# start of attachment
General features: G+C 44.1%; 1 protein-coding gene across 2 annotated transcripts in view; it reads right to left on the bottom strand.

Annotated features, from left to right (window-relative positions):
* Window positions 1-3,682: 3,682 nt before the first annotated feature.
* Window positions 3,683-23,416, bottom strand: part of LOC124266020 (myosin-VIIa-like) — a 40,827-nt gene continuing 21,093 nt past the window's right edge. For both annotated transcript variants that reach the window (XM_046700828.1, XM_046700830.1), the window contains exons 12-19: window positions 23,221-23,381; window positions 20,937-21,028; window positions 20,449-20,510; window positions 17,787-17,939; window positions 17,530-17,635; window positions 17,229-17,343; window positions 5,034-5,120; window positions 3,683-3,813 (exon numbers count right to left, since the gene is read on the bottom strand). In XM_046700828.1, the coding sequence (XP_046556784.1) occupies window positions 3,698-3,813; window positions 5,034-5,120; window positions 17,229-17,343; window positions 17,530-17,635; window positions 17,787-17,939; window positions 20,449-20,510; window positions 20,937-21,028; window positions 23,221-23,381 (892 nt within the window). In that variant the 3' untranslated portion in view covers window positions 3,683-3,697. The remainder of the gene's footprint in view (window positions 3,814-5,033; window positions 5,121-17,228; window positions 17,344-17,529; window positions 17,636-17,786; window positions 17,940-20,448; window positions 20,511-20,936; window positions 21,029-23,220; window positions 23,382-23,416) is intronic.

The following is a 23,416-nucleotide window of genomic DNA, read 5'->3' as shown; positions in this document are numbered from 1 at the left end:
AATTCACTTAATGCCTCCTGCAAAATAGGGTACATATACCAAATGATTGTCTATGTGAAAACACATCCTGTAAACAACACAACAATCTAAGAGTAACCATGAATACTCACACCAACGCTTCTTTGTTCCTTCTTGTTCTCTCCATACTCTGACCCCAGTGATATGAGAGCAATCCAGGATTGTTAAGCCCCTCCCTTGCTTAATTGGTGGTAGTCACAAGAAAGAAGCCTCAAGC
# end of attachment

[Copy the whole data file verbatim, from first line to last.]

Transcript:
General features: G+C 44.1%; 1 protein-coding gene across 2 annotated transcripts in view; it reads right to left on the bottom strand.

Annotated features, from left to right (window-relative positions):
* Window positions 1-3,682: 3,682 nt before the first annotated feature.
* Window positions 3,683-23,416, bottom strand: part of LOC124266020 (myosin-VIIa-like) — a 40,827-nt gene continuing 21,093 nt past the window's right edge. For both annotated transcript variants that reach the window (XM_046700828.1, XM_046700830.1), the window contains exons 12-19: window positions 23,221-23,381; window positions 20,937-21,028; window positions 20,449-20,510; window positions 17,787-17,939; window positions 17,530-17,635; window positions 17,229-17,343; window positions 5,034-5,120; window positions 3,683-3,813 (exon numbers count right to left, since the gene is read on the bottom strand). In XM_046700828.1, the coding sequence (XP_046556784.1) occupies window positions 3,698-3,813; window positions 5,034-5,120; window positions 17,229-17,343; window positions 17,530-17,635; window positions 17,787-17,939; window positions 20,449-20,510; window positions 20,937-21,028; window positions 23,221-23,381 (892 nt within the window). In that variant the 3' untranslated portion in view covers window positions 3,683-3,697. The remainder of the gene's footprint in view (window positions 3,814-5,033; window positions 5,121-17,228; window positions 17,344-17,529; window positions 17,636-17,786; window positions 17,940-20,448; window positions 20,511-20,936; window positions 21,029-23,220; window positions 23,382-23,416) is intronic.

The following is a 23,416-nucleotide window of genomic DNA, read 5'->3' as shown; positions in this document are numbered from 1 at the left end:
AATTCACTTAATGCCTCCTGCAAAATAGGGTACATATACCAAATGATTGTCTATGTGAAAACACATCCTGTAAACAACACAACAATCTAAGAGTAACCATGAATACTCACACCAACGCTTCTTTGTTCCTTCTTGTTCTCTCCATACTCTGACCCCAGTGATATGAGAGCAATCCAGGATTGTTAAGCCCCTCCCTTGCTTAATTGGTGGTAGTCACAAGAAAGAAGCCTCAAGC